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PC World

Keep Selling the Cheap Laptop, Supporter Urges

As commercial sales of One Laptop Per Child's XO laptop close Monday, a user tracking the nonprofit effort said continued commercial availability of the laptop could benefit OLPC's nonprofit effort, the XO manufacturer and children using it as a learning tool.

Gabriel Morales, a technology enthusiast in Miami, feels so passionately about distributing the laptop commercially that he has set up a Web site,, to drum up public support for continued commercialization.

Using a handcrank, pedal or pull-string, the laptop doesn't rely on an electrical outlet to run, making it useful for situations where power is unreliable or unavailable. The laptop also runs longer than a traditional unit-- up to 21 hours-- thanks to its custom-designed, efficient power-saving features implemented at the hardware and software level, Morales said.

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The Army-Navy game is this Saturday, 9 a.m., a major ritual in my life. I root for Navy, the triumph of being a Navy brat over actual service in the Army. I make black-eyed peas. I've never seen one live but, despite the long odds, would love to.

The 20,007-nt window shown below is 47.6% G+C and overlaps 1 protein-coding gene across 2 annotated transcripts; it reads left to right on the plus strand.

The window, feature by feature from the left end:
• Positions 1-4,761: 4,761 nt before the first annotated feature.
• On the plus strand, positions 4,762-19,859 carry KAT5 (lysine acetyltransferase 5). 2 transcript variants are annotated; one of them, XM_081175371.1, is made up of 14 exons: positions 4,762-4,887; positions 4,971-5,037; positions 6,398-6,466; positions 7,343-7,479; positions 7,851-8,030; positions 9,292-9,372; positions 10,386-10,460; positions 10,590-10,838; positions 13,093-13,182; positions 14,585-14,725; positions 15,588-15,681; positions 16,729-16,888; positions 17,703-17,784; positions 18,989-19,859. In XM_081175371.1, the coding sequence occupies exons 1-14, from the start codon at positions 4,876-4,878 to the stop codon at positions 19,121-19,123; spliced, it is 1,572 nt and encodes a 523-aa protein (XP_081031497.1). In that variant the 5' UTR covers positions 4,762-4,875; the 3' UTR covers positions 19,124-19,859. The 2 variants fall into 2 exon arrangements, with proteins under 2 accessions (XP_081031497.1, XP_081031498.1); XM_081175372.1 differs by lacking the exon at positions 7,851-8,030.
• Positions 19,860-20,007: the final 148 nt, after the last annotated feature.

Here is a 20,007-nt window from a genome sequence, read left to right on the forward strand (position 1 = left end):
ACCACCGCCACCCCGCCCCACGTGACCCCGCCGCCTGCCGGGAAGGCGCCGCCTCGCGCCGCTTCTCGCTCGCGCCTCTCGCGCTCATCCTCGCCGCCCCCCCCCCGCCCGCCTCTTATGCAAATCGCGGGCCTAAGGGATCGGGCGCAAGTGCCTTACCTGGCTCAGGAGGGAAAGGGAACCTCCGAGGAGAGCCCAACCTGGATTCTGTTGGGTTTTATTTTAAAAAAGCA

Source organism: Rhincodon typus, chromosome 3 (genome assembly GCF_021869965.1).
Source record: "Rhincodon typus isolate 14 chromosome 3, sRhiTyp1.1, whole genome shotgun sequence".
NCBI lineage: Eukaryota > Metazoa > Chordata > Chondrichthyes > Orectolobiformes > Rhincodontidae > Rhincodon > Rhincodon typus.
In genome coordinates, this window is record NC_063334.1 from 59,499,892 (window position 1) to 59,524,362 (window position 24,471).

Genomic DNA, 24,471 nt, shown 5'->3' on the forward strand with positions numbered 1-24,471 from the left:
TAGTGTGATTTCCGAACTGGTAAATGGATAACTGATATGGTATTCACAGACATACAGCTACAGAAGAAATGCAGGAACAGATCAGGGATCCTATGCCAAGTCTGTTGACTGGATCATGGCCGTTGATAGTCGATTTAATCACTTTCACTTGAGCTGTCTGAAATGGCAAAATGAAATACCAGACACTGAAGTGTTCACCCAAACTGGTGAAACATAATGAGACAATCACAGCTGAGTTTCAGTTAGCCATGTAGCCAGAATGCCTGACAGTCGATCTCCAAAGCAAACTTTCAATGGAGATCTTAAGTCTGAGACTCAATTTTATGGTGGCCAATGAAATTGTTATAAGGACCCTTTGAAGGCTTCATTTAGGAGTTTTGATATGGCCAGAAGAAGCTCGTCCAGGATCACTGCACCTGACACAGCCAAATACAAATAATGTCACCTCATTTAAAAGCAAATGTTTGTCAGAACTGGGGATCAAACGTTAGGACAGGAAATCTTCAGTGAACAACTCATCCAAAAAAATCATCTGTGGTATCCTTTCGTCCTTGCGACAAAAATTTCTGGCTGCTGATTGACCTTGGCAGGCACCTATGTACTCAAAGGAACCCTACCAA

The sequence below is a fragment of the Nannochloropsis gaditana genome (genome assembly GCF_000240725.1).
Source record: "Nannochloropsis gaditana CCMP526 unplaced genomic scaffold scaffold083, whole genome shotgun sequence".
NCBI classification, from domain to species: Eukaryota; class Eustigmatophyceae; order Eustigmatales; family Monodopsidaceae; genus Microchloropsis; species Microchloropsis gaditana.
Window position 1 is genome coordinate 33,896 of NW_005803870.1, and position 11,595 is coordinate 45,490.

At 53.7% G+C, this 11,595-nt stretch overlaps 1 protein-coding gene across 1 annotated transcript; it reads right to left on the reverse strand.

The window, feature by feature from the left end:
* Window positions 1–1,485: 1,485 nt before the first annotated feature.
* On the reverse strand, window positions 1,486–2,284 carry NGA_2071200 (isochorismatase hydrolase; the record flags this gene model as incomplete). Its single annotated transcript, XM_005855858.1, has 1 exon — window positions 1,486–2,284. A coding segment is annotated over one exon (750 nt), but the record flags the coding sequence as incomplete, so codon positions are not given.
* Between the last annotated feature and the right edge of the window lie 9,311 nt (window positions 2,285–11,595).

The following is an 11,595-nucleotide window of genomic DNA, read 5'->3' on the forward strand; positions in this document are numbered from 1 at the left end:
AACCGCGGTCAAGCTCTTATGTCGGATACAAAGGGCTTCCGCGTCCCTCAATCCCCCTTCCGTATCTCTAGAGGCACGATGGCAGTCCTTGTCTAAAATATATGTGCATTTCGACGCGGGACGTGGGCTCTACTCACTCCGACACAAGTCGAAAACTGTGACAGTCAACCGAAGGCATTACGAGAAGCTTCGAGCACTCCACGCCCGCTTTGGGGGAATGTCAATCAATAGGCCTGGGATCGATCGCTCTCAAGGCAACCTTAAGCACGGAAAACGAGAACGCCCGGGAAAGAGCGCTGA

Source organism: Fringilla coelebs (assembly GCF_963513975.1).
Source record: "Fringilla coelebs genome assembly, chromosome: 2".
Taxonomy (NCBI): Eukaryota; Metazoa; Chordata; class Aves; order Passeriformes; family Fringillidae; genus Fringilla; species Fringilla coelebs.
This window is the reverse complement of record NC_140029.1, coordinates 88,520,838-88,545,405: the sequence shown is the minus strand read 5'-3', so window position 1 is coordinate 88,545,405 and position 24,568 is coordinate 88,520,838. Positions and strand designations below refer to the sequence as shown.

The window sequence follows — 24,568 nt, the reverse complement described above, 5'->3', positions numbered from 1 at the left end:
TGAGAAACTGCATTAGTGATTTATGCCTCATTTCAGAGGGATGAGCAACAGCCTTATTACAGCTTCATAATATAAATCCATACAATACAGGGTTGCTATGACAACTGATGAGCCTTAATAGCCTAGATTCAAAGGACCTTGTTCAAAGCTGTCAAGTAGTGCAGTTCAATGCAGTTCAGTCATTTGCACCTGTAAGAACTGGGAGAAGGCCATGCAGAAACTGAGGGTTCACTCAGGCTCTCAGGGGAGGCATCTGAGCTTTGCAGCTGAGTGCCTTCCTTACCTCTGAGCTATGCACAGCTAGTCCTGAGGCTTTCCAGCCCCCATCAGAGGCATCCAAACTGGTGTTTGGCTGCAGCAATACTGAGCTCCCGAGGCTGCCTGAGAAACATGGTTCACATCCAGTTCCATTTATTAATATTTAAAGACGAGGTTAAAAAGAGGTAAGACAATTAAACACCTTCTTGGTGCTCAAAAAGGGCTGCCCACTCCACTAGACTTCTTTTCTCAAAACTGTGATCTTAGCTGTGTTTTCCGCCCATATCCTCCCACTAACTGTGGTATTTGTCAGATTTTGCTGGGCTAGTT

What's so special about this game? Some highlights from Wikipedia:

Despite the fact that Army and Navy are no longer nationally competitive on a regular basis, the tradition of the game has ensured that it remains nationally televised to this day. Arguably, one of the great appeals of this game to many fans is that since few, if any, of the participants will ever play in the NFL, they're playing solely for the love of the game.

The game is especially emotional for the seniors, called "first classmen" by both academies, since it is typically the last competitive football game they will ever play. (The 1996 game was an aberration, as both Army and Navy went to bowl games afterwards, and Navy has played in a bowl game in each season since 2003.) During wartime the game is even more emotional because some seniors will not return once they are deployed. For instance, in the 2004 game, at least one senior from the class of 2003 who was killed in Iraq, Navy's J.P. Blecksmith, was remembered. The players placed their comrade's pads and jerseys on chairs on the sidelines. Much of the sentiment of the game goes out to those who share the uniform and who are overseas.

At the end of the game the alma maters of the losing team and then the winning team are played and sung. The winning team stands alongside the losing team and faces the losing academy students; then the losing team accompanies the winning team, facing their students. This is done in a show of mutual respect and solidarity.